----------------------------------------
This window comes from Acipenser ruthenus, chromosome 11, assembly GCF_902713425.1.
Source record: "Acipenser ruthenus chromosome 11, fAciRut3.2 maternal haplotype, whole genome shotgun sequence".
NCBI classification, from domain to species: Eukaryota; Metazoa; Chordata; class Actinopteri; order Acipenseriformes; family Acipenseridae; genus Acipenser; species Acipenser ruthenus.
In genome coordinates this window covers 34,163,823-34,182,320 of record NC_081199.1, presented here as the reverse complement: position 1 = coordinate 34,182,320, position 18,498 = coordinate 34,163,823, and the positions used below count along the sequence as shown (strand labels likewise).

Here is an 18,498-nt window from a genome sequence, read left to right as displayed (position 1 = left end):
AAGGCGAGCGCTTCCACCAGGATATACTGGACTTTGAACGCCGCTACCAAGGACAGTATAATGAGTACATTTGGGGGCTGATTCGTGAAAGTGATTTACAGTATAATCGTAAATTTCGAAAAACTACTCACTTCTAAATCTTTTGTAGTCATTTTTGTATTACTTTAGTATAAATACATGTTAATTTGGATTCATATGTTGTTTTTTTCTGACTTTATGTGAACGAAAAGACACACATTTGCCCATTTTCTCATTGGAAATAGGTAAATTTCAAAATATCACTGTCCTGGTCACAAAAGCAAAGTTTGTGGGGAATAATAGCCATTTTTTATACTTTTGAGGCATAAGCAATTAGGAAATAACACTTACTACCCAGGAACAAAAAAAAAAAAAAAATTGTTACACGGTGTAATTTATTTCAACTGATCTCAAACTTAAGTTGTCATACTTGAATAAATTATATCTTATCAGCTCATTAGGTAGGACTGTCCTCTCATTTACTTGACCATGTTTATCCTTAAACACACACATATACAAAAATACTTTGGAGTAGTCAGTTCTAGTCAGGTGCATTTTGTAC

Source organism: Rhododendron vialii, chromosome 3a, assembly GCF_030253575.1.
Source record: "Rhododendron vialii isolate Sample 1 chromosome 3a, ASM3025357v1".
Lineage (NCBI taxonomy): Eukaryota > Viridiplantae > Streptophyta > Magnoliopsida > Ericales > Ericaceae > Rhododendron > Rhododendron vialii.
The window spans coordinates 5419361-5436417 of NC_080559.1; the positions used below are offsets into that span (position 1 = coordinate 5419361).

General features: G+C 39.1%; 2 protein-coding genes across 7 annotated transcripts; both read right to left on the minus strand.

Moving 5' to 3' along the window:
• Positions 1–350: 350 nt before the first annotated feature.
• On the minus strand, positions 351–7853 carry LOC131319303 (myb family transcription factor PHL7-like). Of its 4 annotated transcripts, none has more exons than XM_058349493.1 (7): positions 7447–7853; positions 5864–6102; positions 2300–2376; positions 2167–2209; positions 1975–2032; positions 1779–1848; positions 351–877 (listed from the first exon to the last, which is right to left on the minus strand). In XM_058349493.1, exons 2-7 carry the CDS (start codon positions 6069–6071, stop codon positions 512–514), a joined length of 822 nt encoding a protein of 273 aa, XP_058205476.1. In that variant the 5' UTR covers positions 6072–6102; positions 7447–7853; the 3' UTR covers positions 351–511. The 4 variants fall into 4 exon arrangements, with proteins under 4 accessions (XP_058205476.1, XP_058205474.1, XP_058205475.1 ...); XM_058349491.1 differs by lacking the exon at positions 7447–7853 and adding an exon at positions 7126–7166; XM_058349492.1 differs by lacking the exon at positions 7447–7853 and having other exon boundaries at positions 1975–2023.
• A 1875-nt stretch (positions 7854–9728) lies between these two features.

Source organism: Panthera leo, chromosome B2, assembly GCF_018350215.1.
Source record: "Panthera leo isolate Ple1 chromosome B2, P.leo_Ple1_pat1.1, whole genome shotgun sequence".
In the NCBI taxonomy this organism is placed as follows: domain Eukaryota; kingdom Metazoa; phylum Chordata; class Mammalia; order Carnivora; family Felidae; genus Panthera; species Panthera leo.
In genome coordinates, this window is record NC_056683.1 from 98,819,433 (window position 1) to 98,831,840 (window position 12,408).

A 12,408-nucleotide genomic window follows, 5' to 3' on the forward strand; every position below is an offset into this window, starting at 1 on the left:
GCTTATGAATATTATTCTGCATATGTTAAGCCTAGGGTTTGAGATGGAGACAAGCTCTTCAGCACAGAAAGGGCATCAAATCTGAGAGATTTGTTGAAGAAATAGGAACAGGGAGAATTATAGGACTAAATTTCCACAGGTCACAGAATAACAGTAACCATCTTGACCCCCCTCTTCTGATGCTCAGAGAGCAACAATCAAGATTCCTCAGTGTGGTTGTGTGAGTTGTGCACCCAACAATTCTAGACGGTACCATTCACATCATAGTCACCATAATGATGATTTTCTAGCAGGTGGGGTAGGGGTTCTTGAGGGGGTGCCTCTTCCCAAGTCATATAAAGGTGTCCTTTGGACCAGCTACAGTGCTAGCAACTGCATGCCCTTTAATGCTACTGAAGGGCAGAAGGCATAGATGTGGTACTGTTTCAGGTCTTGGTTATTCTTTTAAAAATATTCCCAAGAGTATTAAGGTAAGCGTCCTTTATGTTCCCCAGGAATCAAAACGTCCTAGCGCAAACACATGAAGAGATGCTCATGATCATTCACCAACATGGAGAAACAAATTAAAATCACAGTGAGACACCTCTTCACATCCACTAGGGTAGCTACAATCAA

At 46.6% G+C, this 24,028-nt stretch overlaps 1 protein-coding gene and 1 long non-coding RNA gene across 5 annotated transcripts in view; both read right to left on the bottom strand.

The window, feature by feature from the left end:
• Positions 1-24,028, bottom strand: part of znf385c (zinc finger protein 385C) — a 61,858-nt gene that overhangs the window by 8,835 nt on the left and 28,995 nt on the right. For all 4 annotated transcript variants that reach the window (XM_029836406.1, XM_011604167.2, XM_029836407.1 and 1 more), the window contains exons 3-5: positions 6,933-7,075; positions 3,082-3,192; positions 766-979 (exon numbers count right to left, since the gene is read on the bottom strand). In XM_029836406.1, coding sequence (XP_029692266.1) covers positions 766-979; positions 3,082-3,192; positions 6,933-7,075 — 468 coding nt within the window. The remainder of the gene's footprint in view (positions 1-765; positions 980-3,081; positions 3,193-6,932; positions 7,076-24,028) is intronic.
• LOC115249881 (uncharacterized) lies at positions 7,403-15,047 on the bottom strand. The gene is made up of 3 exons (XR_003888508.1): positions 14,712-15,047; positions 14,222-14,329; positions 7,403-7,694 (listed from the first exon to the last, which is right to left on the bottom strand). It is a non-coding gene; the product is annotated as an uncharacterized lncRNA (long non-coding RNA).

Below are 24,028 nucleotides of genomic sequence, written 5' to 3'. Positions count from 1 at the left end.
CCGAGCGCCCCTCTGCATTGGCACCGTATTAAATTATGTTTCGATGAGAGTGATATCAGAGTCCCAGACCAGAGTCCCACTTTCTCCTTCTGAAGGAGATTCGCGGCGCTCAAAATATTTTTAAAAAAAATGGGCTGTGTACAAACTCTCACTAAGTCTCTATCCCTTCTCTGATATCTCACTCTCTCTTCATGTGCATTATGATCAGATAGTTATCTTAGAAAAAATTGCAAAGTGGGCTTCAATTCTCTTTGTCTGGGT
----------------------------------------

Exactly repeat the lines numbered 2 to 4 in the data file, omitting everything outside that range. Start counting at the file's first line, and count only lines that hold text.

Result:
Source record: "Acipenser ruthenus chromosome 11, fAciRut3.2 maternal haplotype, whole genome shotgun sequence".
NCBI classification, from domain to species: Eukaryota; Metazoa; Chordata; class Actinopteri; order Acipenseriformes; family Acipenseridae; genus Acipenser; species Acipenser ruthenus.
In genome coordinates this window covers 34,163,823-34,182,320 of record NC_081199.1, presented here as the reverse complement: position 1 = coordinate 34,182,320, position 18,498 = coordinate 34,163,823, and the positions used below count along the sequence as shown (strand labels likewise).